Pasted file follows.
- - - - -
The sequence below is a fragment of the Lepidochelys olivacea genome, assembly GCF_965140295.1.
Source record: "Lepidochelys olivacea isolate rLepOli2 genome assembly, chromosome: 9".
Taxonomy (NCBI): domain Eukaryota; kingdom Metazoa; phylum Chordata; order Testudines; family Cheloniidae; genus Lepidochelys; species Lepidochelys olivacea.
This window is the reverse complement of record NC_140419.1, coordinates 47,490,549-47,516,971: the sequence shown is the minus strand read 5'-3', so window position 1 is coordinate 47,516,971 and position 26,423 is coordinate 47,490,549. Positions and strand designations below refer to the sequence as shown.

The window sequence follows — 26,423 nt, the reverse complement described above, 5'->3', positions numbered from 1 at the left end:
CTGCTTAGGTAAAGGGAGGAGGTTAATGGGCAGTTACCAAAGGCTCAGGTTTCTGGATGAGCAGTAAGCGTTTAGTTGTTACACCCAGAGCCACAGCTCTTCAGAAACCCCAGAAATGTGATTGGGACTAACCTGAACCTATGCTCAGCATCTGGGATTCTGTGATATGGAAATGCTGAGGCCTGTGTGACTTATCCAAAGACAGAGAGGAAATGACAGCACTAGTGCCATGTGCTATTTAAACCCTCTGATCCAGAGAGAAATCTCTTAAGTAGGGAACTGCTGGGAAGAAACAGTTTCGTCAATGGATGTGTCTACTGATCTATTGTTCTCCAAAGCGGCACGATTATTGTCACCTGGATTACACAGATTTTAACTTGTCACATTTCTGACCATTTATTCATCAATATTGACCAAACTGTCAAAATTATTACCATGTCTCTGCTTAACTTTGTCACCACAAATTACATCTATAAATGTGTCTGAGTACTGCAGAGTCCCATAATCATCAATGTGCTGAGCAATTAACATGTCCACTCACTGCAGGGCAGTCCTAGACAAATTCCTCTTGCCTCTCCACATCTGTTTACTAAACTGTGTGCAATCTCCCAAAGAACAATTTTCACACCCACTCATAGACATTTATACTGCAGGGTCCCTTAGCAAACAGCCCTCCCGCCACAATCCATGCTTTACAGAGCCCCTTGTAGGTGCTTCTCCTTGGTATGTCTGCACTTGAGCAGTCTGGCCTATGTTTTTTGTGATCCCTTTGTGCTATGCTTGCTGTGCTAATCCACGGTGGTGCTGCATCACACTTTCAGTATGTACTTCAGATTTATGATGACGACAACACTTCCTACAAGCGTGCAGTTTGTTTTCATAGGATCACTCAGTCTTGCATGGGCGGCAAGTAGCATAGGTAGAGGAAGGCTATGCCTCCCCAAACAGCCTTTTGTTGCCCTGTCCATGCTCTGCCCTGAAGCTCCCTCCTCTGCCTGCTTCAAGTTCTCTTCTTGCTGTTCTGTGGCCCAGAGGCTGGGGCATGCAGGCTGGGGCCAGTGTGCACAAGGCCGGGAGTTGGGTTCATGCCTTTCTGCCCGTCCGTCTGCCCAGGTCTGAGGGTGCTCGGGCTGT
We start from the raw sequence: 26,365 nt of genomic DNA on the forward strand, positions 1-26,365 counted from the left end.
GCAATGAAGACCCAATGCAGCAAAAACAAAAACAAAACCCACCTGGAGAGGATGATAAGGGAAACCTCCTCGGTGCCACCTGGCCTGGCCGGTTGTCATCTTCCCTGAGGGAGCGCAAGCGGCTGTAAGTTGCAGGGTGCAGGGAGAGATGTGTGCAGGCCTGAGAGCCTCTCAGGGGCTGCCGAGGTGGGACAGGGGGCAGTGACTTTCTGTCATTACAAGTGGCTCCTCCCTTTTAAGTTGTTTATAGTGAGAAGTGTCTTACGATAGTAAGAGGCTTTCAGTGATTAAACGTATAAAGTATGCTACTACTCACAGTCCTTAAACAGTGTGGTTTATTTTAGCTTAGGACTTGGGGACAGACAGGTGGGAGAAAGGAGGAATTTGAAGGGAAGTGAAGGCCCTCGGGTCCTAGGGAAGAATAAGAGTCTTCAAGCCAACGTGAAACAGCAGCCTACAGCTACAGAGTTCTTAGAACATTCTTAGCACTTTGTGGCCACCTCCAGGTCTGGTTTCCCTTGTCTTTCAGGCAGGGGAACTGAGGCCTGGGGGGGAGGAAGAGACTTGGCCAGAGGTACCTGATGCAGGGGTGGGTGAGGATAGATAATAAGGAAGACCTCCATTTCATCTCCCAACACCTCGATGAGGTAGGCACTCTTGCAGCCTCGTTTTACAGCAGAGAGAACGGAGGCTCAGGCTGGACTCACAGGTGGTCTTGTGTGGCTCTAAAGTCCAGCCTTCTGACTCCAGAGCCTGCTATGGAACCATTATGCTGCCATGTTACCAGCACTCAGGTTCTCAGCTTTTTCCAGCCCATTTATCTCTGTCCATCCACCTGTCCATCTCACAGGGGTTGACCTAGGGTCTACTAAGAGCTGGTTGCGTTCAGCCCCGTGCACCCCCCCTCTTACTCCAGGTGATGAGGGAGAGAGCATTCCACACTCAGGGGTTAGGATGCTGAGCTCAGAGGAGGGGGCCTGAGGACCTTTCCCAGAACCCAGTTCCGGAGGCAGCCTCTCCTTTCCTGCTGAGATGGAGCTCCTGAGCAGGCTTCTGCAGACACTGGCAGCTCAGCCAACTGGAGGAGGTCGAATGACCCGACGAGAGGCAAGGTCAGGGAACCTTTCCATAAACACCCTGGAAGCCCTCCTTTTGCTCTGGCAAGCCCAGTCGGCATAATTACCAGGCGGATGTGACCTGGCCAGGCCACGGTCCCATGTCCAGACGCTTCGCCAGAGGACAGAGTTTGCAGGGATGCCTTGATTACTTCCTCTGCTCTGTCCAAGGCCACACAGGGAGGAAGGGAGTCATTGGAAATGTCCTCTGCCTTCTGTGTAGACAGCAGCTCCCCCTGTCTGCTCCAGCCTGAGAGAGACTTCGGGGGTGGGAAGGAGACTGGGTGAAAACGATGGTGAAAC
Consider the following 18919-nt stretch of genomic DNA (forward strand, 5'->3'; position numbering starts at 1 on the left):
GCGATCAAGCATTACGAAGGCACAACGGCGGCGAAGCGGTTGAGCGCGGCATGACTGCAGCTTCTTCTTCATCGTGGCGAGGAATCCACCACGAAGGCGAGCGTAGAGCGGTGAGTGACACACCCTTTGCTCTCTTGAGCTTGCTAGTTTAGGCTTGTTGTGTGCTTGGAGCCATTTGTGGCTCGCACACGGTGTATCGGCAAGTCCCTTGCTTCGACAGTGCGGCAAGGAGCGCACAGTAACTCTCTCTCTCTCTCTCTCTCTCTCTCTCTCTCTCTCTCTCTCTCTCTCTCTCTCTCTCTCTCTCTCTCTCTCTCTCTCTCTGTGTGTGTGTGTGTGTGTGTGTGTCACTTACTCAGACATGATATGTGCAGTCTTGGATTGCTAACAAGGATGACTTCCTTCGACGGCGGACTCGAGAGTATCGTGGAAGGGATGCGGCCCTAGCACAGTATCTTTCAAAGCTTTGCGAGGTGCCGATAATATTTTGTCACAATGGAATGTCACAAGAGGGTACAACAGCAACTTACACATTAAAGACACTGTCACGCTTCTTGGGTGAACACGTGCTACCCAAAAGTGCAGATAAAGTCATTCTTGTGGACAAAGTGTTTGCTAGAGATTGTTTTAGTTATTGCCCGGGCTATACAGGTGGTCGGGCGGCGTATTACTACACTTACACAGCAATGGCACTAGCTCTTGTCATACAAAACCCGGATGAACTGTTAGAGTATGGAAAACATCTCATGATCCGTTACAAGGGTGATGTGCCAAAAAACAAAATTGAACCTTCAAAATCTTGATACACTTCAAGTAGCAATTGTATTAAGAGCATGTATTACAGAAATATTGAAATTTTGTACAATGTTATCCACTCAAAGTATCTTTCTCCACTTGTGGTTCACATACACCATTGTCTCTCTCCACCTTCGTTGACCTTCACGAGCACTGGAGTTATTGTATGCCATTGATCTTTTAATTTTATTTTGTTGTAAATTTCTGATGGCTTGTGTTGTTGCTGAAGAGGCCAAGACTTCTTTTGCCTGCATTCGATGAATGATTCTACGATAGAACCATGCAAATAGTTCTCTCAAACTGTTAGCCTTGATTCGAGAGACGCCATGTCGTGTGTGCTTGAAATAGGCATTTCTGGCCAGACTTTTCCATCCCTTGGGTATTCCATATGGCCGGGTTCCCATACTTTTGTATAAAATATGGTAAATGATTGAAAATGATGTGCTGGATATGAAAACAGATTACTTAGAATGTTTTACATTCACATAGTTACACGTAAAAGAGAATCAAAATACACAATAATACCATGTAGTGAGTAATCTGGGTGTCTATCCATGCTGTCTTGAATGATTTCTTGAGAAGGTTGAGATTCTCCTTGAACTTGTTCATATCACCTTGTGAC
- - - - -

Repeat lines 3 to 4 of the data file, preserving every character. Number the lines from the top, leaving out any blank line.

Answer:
Taxonomy (NCBI): domain Eukaryota; kingdom Metazoa; phylum Chordata; order Testudines; family Cheloniidae; genus Lepidochelys; species Lepidochelys olivacea.
This window is the reverse complement of record NC_140419.1, coordinates 47,490,549-47,516,971: the sequence shown is the minus strand read 5'-3', so window position 1 is coordinate 47,516,971 and position 26,423 is coordinate 47,490,549. Positions and strand designations below refer to the sequence as shown.